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Short-time working, short time, or short-timers are terms used in both civilian employee and in U.S. military contexts.

Civilian usageEdit

Short-time working or short time is a situation or system in which civilian employees agree to or are forced to accept a reduction in working time and pay.[1] The term can refer to short-term, recession-related programs operating in several European countries in which companies have entered into an agreement to avoid laying off any of their employees by instead reducing the working hours of all or most of their employees, with the government making up some of the employees' lost income. Employees who undergo training programs during their extra time off can often maintain their former incomes.

In Austria, the introduction of short time (Kurzarbeit in German) requires a special arrangement between what are called the 'social partners' of Austrian collective bargaining (which is to say, the Chamber of Commerce and the labour unions), who negotiate on behalf of the employer and affected staff the scope of the Kurzarbeit arrangement in terms of the staff covered, the maximum period of its application, the conditions for any lay-offs during the arrangement, and the scope of any professional training or re-training courses included.[2]

In 2009, the German government had budgeted 5.1 billion euros on the program, which replaced some of the lost income of over 1.4 million workers. The program was favorably cited in a 2009 Organisation for Economic Co-operation and Development (OECD) report, which stated that it had saved nearly 500,000 jobs during the recession.[3][4][original research?] Besides helping to avoid mass layoffs, proponents of the program also cite its keeping skilled work groups together and avoiding the atrophy of their skills during extended layoffs, while critics have expressed concerns about its expense and that it might prop up non-viable firms.[5][original research?]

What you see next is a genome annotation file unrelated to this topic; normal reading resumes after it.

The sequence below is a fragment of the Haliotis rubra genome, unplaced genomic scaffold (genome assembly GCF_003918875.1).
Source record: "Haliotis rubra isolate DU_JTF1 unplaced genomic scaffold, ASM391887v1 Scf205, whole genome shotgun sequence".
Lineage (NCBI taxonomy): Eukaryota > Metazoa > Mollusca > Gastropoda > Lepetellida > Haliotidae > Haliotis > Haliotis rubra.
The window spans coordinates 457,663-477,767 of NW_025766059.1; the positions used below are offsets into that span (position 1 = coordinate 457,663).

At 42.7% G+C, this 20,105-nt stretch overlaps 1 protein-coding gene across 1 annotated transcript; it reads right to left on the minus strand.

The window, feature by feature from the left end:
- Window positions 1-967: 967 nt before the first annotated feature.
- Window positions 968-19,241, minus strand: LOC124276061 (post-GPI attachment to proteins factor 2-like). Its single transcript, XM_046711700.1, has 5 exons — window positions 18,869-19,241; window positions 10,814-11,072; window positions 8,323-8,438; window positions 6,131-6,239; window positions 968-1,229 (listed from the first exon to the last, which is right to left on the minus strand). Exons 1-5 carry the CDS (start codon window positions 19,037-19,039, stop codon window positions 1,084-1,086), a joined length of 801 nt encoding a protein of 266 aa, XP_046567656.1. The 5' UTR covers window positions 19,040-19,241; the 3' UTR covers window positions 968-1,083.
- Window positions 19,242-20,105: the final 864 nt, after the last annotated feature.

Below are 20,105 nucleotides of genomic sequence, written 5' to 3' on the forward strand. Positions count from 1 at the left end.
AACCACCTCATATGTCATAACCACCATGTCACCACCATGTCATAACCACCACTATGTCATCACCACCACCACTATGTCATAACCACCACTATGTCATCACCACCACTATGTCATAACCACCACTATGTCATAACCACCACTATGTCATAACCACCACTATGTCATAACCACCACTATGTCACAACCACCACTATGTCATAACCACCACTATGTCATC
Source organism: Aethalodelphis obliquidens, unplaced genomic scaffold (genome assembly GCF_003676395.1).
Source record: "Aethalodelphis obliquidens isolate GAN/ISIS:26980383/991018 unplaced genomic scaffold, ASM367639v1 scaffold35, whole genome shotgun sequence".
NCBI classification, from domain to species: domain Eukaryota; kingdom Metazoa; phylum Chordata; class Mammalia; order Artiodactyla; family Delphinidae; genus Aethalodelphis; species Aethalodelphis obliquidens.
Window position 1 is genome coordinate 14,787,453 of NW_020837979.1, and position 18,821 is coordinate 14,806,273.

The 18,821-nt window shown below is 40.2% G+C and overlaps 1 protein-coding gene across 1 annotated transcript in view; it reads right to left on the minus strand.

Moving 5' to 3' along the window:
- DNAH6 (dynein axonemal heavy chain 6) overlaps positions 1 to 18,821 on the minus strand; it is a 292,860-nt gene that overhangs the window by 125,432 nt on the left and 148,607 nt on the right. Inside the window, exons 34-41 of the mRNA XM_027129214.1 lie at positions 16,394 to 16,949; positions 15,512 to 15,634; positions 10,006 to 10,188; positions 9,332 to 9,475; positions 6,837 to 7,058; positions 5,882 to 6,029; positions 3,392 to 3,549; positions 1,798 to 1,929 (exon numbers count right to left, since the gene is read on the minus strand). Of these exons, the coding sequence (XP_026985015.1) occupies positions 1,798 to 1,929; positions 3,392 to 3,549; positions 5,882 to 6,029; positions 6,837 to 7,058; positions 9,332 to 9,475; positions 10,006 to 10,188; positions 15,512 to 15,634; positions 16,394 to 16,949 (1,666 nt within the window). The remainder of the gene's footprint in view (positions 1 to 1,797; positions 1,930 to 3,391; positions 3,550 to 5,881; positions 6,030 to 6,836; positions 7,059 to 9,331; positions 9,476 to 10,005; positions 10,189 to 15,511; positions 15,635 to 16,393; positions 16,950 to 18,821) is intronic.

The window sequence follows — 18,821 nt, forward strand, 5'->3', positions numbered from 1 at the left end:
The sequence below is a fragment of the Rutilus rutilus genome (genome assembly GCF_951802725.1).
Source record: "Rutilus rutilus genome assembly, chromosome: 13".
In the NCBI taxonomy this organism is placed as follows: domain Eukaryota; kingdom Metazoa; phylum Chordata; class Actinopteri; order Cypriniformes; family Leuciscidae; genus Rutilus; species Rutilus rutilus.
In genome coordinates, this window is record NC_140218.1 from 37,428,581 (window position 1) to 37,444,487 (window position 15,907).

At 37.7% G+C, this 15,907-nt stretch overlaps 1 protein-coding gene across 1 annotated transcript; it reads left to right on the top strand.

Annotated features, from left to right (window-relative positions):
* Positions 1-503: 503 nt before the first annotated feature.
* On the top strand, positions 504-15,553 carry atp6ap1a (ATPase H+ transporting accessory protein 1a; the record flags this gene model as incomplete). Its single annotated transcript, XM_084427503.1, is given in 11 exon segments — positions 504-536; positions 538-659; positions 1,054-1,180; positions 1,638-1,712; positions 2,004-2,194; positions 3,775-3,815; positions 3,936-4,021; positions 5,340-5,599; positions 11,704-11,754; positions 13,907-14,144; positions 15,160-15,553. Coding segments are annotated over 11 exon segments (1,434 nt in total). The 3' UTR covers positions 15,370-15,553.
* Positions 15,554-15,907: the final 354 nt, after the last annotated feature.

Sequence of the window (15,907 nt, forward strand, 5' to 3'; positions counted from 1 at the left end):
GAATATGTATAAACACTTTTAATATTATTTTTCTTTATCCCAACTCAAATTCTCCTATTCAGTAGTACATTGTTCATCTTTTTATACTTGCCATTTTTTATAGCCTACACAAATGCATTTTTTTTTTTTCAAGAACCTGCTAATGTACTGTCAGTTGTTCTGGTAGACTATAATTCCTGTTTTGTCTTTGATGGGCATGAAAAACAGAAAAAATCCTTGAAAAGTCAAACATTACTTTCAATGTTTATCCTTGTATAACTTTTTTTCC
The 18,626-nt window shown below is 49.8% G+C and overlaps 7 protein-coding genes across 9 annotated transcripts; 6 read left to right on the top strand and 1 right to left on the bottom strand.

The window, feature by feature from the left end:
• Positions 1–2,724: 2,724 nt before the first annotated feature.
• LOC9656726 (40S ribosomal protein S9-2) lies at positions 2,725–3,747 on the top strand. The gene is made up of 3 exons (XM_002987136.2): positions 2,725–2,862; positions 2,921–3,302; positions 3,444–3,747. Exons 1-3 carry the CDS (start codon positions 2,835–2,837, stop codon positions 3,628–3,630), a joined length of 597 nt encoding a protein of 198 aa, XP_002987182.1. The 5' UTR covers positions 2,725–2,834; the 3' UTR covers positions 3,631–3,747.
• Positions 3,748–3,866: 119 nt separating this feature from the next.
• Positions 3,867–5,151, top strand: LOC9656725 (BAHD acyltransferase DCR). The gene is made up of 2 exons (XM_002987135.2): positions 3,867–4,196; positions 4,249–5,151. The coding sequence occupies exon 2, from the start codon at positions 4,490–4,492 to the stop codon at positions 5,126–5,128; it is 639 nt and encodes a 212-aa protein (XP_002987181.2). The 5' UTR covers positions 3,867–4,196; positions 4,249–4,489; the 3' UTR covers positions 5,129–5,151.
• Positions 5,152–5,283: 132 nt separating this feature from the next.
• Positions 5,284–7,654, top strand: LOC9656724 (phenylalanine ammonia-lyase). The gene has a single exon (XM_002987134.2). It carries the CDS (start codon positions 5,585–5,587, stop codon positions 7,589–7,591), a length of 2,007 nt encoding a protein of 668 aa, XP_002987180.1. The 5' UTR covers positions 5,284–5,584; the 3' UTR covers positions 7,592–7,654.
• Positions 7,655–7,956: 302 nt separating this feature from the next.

U.S. military usageEdit

In U.S. military parlance, the term "short" or "short-timer" was coined during the Vietnam War era to describe personnel approaching the end of their tour and/or term of service. In Bloods: An Oral History of the Vietnam War by Black Veterans (1984), Specialist 5 Harold "Light Bulb" Bryant, Combat Engineer with the 1st Cavalry Division of the U.S. Army in An Khe from February 1966-February 1967 relates:[6]

We were in a fire fight one morning. We had our mad minute at six o'clock. We received some fire, and so we just started shooting. I guess maybe about eight o'clock a dust-off came in to take out a wounded guy. And they came and asked for me, and they told me that I was rotating. Going home right in the middle of the fire fight. I hadn't kept up with my days. I didn't have a short-time calendar.

See alsoEdit


  1. ^
  2. ^ Jakob Widner (2009). "Kurzarbeit: an Alternative to Lay-Offs". International Law Office. Retrieved 2010-09-20.
  3. ^
  4. ^ "Germany's 'Kurzarbeit' program a possible role model for other countries". German Information Centre. 2009. Retrieved 2010-09-24.
  5. ^ "Reduced hours save jobs, for now". German Information Centre. 2009. Retrieved 2010-09-24.
  6. ^ Terry, Wallace (1984). Bloods: An Oral History of the Vietnam War by Black Veterans. New York: Random House. p. 18. ISBN 0-394-53028-4.

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